March 6, 2019

 

Thank you and good morning. 

 

I would like to begin by thanking the Acting Chairman for scheduling this hearing to examine the Commission’s product safety information database, SaferProducts.gov.[1]

 

Today marks the first public hearing the Commission has held since I joined the agency back in October of last year. 

 

The work of the CPSC, and our mission to protect the public, are too important for us to become a “do nothing” agency.

 

So I welcome hearing your comments on how we can improve generally, and on SaferProducts.gov, specifically.

 

I am glad we are here today to examine one of the key marketplace surveillance tools the agency uses to hear directly from consumers, service providers, healthcare professionals, government officials and public safety entities about potentially harmful consumer products.

 

As a threshold matter, this database is only as useful as the consumers who know about it. 

 

In examining consumers’ awareness of SaferProducts.gov, the Government Accountability Office (GAO) found in 2013 that none of the participants in the GAO-convened consumer focus groups had heard of the website, and few had heard of CPSC.[2]

 

I am concerned that CPSC has not fully implemented GAO’s recommendations, including its recommendation to improve the awareness, use, and usefulness of SaferProducts.gov.[3] 

 

GAO has recommended that CPSC implement cost-effective usability improvements to the database, taking into account the results of existing usability testing.[4]

 

And while the agency has taken some steps to address this recommendation, clearly there is more work to be done.

 

I ask unanimous consent that this report be included in the record.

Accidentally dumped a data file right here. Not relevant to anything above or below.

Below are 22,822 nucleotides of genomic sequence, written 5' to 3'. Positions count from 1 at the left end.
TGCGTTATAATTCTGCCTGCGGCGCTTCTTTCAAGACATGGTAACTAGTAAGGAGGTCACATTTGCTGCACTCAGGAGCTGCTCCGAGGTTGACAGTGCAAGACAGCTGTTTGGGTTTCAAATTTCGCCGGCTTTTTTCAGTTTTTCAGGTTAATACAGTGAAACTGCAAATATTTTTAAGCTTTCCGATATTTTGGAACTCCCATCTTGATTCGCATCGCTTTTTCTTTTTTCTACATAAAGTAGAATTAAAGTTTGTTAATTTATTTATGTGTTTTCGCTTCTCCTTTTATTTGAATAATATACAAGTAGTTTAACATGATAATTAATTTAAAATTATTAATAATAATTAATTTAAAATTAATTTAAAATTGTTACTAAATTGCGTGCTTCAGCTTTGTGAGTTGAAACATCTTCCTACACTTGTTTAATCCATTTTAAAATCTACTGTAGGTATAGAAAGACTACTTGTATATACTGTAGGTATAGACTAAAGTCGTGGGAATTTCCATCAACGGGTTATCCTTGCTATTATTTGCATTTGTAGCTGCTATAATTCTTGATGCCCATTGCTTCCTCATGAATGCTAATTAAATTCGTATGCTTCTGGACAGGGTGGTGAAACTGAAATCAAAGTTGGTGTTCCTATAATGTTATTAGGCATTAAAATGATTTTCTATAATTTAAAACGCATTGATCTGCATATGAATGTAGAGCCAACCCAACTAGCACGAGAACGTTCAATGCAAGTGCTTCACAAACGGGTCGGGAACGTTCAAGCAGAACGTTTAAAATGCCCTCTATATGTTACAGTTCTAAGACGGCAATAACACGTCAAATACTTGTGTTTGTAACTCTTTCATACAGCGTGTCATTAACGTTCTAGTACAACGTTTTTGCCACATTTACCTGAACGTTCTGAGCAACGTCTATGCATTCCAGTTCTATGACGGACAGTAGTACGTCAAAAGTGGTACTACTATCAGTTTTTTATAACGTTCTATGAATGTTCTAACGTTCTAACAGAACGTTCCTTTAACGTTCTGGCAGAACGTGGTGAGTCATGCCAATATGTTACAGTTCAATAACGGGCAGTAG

It is important that CPSC comply with the statutory directive underpinning the database. 

 

Section 212 of Consumer Product Safety Improvement Act of 2008 directs the agency to establish and maintain this database, and this section includes specific direction with respect to how information is submitted and verified, how the database is to be organized, and for the correction of inaccurate information, among other things.[5]

 

I am also mindful of the other general duties that apply to the agency’s information security management, including those arising under the Federal Information Security Management Act (FISMA).[6] 

 

In the most recent report on CPSIA Activity for Fiscal Year 2018, the CPSC Inspector General (IG) contracted with a management consulting firm to perform a review of CPSC’s compliance with FISMA reporting requirements for FY 2018.[7] 

 

That review found that CPSC was not compliant with all of FISMA’s requirements, and that the agency’s noncompliance has a direct impact on the confidentiality, integrity, and availability of SaferProducts.gov.[8] 

 

While the agency is making progress in implementing requirements, the IG reported 17 findings of noncompliance and made 52 recommendations to improve the agency’s information security posture, all of which remain open.[9]

 

I ask unanimous consent that the 2018 report be included in the record.

 

I am also aware that 8 separate IG recommendations remain open from June 2012 with respect to SaferProducts.gov.[10]

 

I ask unanimous consent that the 2012 report be included in the record.

 

This is a high dollar, high visibility program specifically called out in statute and we must do better.

 

As we work to improve SaferProducts.gov, it is incumbent that we do so with an eye toward the agency’s overall IT architecture, security and overall technical competency.

 

So it is my hope that the agency will work to close out those open recommendations and raise awareness of the website to improve its usefulness.

 

Thank you and I yield the balance of my time.

 

[1] Consumer Prod. Safety Comm’n, Publicly Available Consumer Product Safety Information Database, http://www.saferproducts.gov (last visited March 6, 2018).

[2] U.S. Gov’t Accountability Office, GAO-13-306, Consumer Product Safety Commission: Awareness, Use, and Usefulness of SaferProducts.gov 27 (2013).

[3] Id. at 31.

[4] Id.

[5] Consumer Product Safety Improvement Act of 2008, 15 U.S.C. § 2055a (2017).

[6] Federal Information Security Management Act of 2002, as amended, 44 U.S.C. § 3541 (2017). 

[7] Office of Inspector Gen., U.S. Consumer Prod. Safety Comm’n, 19-A-04, Report of Consumer Product Safety Improvement Act Activity for Fiscal Year 2018 4 (2018).

[8] Id.

[9] Id.

[10] Office of Inspector Gen., U.S. Consumer Prod. Safety Comm’n, Consumer Product Safety Risk Management System Information Security Review Report (2012).